The basic rules of caption writing are pretty straightforward:
1. Tell readers who is in a picture and what they are doing.
2. Provide a bit of context that draws readers into a story or helps them understand that story better.
There are other guidelines, but those are mostly stylistic. The most important thing to remember from a journalistic standpoint is that pictures need at least some explanation so they don’t cause confusion or lead to misinterpretation.
Unfortunately, design sometimes gets in the way of good intentions. In the picture above from The New York Times, the caption explains the who, when and where. Beyond that, we’re left to guess.
My sons suggested that John Kerry and Chuck Hagel were playing rock-paper-scissors with Japanese officials. If the picture were illustrating decision-making in the U.S. Congress, I could have bought into that theory. With foreign policy, I’m less certain. But I’m getting off topic.
The problem is that we’re left guessing, largely because a designer decided that the caption needed only a single line. That’s a common problem with Times captions. All too often, misguided design rules lead to captions that can only be described as lacking. Or confusing. Or perplexing. Or maddening. Or other words I prefer not to use.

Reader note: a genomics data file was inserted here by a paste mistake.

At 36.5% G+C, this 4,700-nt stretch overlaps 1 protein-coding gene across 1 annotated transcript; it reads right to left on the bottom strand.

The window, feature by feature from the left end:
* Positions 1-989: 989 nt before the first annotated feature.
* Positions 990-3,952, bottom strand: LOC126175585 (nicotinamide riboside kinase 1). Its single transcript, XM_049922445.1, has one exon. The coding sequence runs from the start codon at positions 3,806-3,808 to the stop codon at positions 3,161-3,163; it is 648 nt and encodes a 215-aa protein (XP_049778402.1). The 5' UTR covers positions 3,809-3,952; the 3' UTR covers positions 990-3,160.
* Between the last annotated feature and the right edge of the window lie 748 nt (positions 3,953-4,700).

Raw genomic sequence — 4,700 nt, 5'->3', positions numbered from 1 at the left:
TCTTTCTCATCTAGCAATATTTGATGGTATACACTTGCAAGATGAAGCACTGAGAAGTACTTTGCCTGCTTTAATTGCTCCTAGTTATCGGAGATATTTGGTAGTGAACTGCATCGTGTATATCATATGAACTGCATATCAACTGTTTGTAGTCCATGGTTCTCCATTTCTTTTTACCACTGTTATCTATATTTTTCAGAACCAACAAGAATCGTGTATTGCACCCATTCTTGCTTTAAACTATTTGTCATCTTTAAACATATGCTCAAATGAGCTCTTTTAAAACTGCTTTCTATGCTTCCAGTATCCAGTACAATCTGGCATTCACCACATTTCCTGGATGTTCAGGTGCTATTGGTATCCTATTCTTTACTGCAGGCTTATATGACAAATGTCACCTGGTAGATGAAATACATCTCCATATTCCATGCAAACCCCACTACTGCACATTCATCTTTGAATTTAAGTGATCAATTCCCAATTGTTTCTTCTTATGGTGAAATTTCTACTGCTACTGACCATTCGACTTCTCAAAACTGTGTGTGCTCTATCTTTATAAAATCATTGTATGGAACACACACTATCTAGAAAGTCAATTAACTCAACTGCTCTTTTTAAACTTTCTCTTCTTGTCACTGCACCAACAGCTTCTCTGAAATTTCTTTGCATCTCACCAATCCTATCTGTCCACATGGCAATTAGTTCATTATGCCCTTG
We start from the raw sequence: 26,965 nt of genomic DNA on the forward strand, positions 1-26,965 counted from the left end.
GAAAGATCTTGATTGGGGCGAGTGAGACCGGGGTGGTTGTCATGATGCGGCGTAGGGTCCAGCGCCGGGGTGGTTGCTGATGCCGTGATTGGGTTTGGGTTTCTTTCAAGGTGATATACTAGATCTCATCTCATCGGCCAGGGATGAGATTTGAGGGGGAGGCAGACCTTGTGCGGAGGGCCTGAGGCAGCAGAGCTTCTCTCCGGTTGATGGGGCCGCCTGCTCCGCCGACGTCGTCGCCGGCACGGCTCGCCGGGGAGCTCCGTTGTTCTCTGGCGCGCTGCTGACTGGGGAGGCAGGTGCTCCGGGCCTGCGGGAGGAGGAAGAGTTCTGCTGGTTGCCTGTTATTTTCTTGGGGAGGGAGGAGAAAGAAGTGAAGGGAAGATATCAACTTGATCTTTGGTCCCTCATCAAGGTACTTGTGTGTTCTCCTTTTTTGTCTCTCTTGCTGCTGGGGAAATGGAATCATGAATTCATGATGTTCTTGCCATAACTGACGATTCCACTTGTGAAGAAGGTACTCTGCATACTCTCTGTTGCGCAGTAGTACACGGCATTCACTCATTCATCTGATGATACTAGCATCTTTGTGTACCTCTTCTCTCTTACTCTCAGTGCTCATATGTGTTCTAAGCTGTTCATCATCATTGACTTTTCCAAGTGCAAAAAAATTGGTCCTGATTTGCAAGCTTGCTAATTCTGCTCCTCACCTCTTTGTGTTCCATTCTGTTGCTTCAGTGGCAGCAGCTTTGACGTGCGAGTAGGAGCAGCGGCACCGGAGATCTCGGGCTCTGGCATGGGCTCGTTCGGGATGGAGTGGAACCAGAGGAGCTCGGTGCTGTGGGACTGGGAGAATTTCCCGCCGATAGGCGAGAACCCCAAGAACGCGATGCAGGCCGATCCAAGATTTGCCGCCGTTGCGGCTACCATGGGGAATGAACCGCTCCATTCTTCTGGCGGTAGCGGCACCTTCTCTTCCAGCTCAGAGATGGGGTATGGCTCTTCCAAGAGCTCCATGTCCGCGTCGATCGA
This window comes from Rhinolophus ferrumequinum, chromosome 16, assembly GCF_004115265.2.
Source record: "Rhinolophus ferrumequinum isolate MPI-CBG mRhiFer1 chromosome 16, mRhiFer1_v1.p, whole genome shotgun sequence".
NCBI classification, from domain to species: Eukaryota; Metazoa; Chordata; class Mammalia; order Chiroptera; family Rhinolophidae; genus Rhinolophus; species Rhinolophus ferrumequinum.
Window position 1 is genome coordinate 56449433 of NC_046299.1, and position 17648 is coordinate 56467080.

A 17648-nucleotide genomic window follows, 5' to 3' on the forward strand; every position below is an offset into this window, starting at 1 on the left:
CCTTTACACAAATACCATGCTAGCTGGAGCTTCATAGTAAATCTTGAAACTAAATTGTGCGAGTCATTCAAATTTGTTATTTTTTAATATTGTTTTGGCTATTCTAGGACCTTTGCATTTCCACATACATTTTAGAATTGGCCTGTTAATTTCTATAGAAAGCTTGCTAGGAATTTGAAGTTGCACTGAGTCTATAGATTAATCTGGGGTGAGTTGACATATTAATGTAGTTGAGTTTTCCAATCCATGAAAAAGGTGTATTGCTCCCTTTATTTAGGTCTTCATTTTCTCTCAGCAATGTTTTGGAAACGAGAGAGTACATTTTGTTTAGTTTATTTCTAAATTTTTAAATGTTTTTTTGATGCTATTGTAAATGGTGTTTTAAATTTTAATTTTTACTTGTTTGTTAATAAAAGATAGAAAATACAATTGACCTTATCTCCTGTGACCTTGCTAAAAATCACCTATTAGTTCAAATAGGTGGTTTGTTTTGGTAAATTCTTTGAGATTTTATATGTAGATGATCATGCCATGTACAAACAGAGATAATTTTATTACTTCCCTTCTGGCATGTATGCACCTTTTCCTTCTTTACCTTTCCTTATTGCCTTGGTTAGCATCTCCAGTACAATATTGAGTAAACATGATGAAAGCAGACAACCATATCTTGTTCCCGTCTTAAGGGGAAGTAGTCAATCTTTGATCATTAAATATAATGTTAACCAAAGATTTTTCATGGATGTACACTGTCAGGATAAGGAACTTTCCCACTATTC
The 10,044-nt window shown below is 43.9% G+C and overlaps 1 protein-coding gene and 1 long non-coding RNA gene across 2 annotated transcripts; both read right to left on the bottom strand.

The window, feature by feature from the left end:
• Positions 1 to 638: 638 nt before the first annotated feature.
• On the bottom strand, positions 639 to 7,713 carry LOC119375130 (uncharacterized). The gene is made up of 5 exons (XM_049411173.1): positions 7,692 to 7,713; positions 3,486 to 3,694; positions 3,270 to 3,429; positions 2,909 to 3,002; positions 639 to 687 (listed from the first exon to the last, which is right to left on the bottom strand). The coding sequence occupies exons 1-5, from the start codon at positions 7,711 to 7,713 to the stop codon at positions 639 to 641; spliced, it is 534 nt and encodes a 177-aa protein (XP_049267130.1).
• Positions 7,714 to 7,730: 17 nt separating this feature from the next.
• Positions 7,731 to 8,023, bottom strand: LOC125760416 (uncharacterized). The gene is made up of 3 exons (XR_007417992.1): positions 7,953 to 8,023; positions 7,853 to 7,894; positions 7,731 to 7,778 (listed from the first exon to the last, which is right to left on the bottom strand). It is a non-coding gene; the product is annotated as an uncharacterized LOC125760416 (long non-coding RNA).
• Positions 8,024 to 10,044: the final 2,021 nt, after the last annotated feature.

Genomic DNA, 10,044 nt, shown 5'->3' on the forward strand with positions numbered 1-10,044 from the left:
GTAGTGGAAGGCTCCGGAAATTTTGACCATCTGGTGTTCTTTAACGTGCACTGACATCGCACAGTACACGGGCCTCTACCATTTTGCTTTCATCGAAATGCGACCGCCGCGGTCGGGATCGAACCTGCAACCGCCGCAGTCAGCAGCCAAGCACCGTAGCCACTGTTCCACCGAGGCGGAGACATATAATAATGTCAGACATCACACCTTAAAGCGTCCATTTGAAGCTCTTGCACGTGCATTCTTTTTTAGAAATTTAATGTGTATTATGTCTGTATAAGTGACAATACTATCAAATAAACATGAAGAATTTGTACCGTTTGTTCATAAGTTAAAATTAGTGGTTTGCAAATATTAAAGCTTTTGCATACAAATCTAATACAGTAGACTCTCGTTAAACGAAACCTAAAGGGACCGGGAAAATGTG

Other times, the captions are hidden so well on a page that the designers seem to be auditioning for a role in the creation of Where’s Waldo? books. But I I’m getting off topic again.
Still other times, the captions are missing altogether, as in the example to the right. Presumably the map shows something about signal speed for AT&T, Verizon and Sprint. But what?
At the very least, we could have received directions to play rock-paper-scissors to decide for ourselves what the images meant. Interestingly, The Times has an online version of the game that will allow you to play against a computer.
But that’s no way to write captions. Is it?